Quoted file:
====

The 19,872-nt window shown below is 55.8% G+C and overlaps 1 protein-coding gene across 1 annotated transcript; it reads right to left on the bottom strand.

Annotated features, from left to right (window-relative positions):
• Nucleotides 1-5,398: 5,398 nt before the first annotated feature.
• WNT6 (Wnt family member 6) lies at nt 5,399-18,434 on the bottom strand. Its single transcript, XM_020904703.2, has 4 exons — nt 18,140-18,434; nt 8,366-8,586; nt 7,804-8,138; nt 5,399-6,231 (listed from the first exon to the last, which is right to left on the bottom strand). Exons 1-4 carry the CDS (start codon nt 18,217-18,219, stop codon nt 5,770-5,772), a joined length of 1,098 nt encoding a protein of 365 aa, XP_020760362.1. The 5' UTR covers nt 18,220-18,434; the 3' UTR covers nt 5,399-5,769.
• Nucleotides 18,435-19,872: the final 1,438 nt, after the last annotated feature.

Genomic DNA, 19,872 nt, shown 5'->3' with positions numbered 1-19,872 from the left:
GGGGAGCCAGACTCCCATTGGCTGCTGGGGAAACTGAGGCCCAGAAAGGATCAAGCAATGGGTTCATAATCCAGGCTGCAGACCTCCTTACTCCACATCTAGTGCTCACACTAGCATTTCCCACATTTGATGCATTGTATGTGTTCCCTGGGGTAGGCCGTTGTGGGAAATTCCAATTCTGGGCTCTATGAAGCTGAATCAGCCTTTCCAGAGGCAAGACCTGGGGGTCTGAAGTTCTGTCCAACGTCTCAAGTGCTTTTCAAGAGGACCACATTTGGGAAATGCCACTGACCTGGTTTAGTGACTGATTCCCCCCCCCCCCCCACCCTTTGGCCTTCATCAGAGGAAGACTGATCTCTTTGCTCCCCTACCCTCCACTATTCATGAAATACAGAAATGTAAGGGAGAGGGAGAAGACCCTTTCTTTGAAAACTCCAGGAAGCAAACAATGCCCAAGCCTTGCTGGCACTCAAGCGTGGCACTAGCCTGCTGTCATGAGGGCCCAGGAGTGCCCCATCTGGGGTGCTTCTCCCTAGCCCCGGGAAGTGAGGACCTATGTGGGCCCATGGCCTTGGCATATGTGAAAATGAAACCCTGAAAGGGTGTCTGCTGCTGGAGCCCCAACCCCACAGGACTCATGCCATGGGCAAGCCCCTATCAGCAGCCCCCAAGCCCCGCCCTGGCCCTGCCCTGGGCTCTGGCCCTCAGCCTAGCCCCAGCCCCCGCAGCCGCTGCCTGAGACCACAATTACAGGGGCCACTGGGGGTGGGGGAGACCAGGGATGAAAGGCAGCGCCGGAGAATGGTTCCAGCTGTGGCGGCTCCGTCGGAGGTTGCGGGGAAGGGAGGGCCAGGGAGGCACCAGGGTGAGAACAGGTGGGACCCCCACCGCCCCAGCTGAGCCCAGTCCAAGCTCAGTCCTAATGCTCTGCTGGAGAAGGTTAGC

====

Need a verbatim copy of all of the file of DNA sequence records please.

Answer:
The 19,872-nt window shown below is 55.8% G+C and overlaps 1 protein-coding gene across 1 annotated transcript; it reads right to left on the bottom strand.

Annotated features, from left to right (window-relative positions):
• Nucleotides 1-5,398: 5,398 nt before the first annotated feature.
• WNT6 (Wnt family member 6) lies at nt 5,399-18,434 on the bottom strand. Its single transcript, XM_020904703.2, has 4 exons — nt 18,140-18,434; nt 8,366-8,586; nt 7,804-8,138; nt 5,399-6,231 (listed from the first exon to the last, which is right to left on the bottom strand). Exons 1-4 carry the CDS (start codon nt 18,217-18,219, stop codon nt 5,770-5,772), a joined length of 1,098 nt encoding a protein of 365 aa, XP_020760362.1. The 5' UTR covers nt 18,220-18,434; the 3' UTR covers nt 5,399-5,769.
• Nucleotides 18,435-19,872: the final 1,438 nt, after the last annotated feature.

Genomic DNA, 19,872 nt, shown 5'->3' with positions numbered 1-19,872 from the left:
GGGGAGCCAGACTCCCATTGGCTGCTGGGGAAACTGAGGCCCAGAAAGGATCAAGCAATGGGTTCATAATCCAGGCTGCAGACCTCCTTACTCCACATCTAGTGCTCACACTAGCATTTCCCACATTTGATGCATTGTATGTGTTCCCTGGGGTAGGCCGTTGTGGGAAATTCCAATTCTGGGCTCTATGAAGCTGAATCAGCCTTTCCAGAGGCAAGACCTGGGGGTCTGAAGTTCTGTCCAACGTCTCAAGTGCTTTTCAAGAGGACCACATTTGGGAAATGCCACTGACCTGGTTTAGTGACTGATTCCCCCCCCCCCCCCACCCTTTGGCCTTCATCAGAGGAAGACTGATCTCTTTGCTCCCCTACCCTCCACTATTCATGAAATACAGAAATGTAAGGGAGAGGGAGAAGACCCTTTCTTTGAAAACTCCAGGAAGCAAACAATGCCCAAGCCTTGCTGGCACTCAAGCGTGGCACTAGCCTGCTGTCATGAGGGCCCAGGAGTGCCCCATCTGGGGTGCTTCTCCCTAGCCCCGGGAAGTGAGGACCTATGTGGGCCCATGGCCTTGGCATATGTGAAAATGAAACCCTGAAAGGGTGTCTGCTGCTGGAGCCCCAACCCCACAGGACTCATGCCATGGGCAAGCCCCTATCAGCAGCCCCCAAGCCCCGCCCTGGCCCTGCCCTGGGCTCTGGCCCTCAGCCTAGCCCCAGCCCCCGCAGCCGCTGCCTGAGACCACAATTACAGGGGCCACTGGGGGTGGGGGAGACCAGGGATGAAAGGCAGCGCCGGAGAATGGTTCCAGCTGTGGCGGCTCCGTCGGAGGTTGCGGGGAAGGGAGGGCCAGGGAGGCACCAGGGTGAGAACAGGTGGGACCCCCACCGCCCCAGCTGAGCCCAGTCCAAGCTCAGTCCTAATGCTCTGCTGGAGAAGGTTAGC